"Yes, he's working at Mr. Crane's."

"What is he doing?"

"Working in the garden."

"What wages does Crane pay him?"

"None at all. He says he has agreed to work for the third of the crops."

"Did he say that?" asked the squire, with satisfaction.

"Yes, he told me so this morning."

"You are sure he gets no money?"

"Yes; he is paid wholly in vegetables. He said he couldn't find employment anywhere else in the village, so he had to work that way."

"That boy stands very much in his own light," said the squire.

"How is that, father?"

"I told him Mr. Banks would give him work if he would agree to sell me his cottage."

"He doesn't own it, does he?"

"His mother, of course, I mean. It's the boy that keeps her from selling it."

"Why does he do that?"

"Oh, they've got a silly notion that no other place would seem like home to them, and, besides, they think I don't offer them enough."

"How much do you offer them?"

"Eleven hundred dollars; that is, I have a mortgage on the place for seven hundred and fifty. I offer them three hundred and fifty dollars besides."

"Is that all the money they are worth?"

"Yes; they are very foolish to refuse, for they'll have to come to it some time. In about a week the interest comes due, and I'm very sure they won't be able to meet it."

"Suppose they don't?"

"Then," said the squire, with a satisfied smile, "I shall take possession, and they'll have to sell."

"Herbert says he hopes to be rich some time."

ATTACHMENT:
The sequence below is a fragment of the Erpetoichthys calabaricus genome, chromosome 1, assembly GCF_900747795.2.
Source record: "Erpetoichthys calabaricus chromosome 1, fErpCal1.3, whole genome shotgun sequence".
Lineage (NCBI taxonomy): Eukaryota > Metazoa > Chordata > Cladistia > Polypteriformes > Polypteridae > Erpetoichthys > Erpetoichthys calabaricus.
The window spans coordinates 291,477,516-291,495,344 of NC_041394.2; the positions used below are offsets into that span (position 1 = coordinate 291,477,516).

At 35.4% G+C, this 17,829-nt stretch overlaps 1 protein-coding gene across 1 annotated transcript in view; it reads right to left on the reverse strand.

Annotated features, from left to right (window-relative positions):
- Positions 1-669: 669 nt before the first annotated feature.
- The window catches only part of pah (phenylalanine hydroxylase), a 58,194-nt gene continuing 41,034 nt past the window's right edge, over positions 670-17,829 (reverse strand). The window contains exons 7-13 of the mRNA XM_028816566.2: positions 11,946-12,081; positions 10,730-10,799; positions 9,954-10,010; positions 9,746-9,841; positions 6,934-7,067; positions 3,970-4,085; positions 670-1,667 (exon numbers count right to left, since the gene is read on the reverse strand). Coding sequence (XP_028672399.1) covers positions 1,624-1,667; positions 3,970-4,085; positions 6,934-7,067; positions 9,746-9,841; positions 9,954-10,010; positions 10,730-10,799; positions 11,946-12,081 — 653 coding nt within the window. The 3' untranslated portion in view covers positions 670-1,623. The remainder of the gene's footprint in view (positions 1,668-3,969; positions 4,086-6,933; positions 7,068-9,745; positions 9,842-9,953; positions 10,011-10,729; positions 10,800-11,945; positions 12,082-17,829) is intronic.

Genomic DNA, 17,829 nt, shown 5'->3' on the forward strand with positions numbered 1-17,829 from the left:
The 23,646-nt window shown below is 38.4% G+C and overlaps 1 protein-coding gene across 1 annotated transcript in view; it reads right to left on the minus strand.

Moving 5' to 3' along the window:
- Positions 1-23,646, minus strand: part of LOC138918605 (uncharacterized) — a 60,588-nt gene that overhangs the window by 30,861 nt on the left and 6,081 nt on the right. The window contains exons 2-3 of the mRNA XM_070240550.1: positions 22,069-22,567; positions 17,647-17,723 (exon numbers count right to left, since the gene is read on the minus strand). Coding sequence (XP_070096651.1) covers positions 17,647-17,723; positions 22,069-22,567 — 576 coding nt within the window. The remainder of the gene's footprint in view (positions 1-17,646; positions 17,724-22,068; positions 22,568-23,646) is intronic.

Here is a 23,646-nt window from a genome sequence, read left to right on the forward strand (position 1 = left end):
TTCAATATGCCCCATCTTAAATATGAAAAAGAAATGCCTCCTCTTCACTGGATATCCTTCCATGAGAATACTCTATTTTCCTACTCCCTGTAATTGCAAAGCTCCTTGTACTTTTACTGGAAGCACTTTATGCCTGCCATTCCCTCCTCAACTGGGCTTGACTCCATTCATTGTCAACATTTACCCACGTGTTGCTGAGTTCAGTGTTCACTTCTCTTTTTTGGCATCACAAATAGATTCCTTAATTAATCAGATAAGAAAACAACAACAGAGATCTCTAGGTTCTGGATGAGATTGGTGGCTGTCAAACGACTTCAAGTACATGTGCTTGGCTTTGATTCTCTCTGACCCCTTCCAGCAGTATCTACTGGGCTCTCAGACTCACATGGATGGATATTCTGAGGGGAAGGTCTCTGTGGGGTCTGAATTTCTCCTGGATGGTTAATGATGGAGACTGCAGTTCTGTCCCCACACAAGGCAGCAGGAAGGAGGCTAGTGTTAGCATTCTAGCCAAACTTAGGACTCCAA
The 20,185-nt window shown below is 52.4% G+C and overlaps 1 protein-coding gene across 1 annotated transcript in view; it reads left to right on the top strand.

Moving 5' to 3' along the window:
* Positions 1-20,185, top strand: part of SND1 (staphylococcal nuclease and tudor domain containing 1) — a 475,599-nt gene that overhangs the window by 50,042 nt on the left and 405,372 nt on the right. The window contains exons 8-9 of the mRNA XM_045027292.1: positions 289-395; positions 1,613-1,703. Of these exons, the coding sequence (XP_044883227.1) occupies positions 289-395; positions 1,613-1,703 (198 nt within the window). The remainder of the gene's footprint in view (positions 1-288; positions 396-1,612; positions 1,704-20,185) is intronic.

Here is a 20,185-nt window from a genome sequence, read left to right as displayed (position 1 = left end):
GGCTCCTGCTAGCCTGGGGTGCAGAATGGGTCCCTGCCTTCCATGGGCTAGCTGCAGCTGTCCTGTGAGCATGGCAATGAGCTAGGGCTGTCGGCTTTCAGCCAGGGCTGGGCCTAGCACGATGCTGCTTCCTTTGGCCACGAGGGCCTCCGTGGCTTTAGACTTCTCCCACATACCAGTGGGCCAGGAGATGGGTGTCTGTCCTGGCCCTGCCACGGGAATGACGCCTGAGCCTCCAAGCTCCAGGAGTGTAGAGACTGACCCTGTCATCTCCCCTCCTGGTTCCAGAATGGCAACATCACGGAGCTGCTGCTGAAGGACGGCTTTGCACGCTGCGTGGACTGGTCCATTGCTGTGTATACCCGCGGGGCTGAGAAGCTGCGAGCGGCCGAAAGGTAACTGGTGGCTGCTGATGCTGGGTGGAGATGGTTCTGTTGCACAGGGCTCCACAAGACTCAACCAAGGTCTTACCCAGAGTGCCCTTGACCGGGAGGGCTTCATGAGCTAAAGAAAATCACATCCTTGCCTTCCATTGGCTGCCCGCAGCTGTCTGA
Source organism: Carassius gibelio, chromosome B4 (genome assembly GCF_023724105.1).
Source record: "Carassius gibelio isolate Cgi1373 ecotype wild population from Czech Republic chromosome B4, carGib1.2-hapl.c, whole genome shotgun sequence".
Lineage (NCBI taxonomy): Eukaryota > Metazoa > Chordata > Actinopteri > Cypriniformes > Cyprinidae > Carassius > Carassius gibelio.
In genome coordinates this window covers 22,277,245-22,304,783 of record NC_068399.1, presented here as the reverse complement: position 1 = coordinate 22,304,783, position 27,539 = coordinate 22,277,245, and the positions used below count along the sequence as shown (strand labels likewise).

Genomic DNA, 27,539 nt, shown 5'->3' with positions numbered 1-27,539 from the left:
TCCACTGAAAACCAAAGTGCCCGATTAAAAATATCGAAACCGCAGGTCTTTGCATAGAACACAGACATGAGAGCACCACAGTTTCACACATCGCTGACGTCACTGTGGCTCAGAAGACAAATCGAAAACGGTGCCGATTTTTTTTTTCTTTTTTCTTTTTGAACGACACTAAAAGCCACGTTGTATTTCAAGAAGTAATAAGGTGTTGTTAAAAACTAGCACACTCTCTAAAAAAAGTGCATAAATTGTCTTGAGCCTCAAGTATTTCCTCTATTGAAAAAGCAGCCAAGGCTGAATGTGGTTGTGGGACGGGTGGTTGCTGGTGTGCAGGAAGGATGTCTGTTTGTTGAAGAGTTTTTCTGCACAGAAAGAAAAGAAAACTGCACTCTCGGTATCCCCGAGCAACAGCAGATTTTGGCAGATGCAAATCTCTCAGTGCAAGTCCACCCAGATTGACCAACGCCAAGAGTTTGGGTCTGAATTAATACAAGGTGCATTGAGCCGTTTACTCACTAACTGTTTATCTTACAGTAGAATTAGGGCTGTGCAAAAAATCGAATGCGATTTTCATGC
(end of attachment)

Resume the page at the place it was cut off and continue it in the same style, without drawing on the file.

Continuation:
"I dare say," said the squire, laughing heartily. "Everybody does, so far as I know."

"Do you think there is any chance of it?"

"About one in a thousand."

"I shouldn't want the lower classes to get rich," said James, thoughtfully. "They'd think they were our equals."

"Yes, no doubt."

James was not aware that his grandfather had once been a poor mechanic, or rather he ignored it. He chose to consider that he had sprung from a long line of wealthy ancestors. His father heard with pleasure that Herbert was not likely to realize any money at present for his services. Already he felt that the little cottage was as good as his. It was only a week now to the time of paying interest, and he was very sure that Mrs. Carter would be unprepared to meet it.

"In that case," he decided, "I will certainly foreclose. There will be no sense in granting them any further indulgence. It will be for their interest to sell the cottage, and get rid of the burden which the interest imposes. Really, they ought to consider it a favor that I am willing to take it off their hands."

We are very apt to think it is for the interest of others to do what we greatly desire, and I don't suppose the squire was singular in this. I think, however, that there are many who are less selfish and more considerate of others.

Herbert, too, was thinking, and thinking seriously, of the interest that was so soon coming due. In spite of his own and his mother's economy, when the preceding day arrived, all they could raise toward the payment was thirteen dollars, and the sum required was twenty-two dollars and a half.

"Mother," said Herbert, at dinner the day before, "I see only one chance for us, and that is, to borrow the money. If anyone would lend us ten dollars we could pay the interest, and then we should be free from anxiety for six months."

"I am afraid you will find that difficult," said his mother. "The squire is the only rich man in the village, and of course we can't apply to him."

"At any rate, I can but try. Instead of going to work this afternoon, I shall go about and try to borrow the money. If I can't, then I suppose we must give up the house."

Certainly the prospect seemed far from cheerful.

Horatio Alger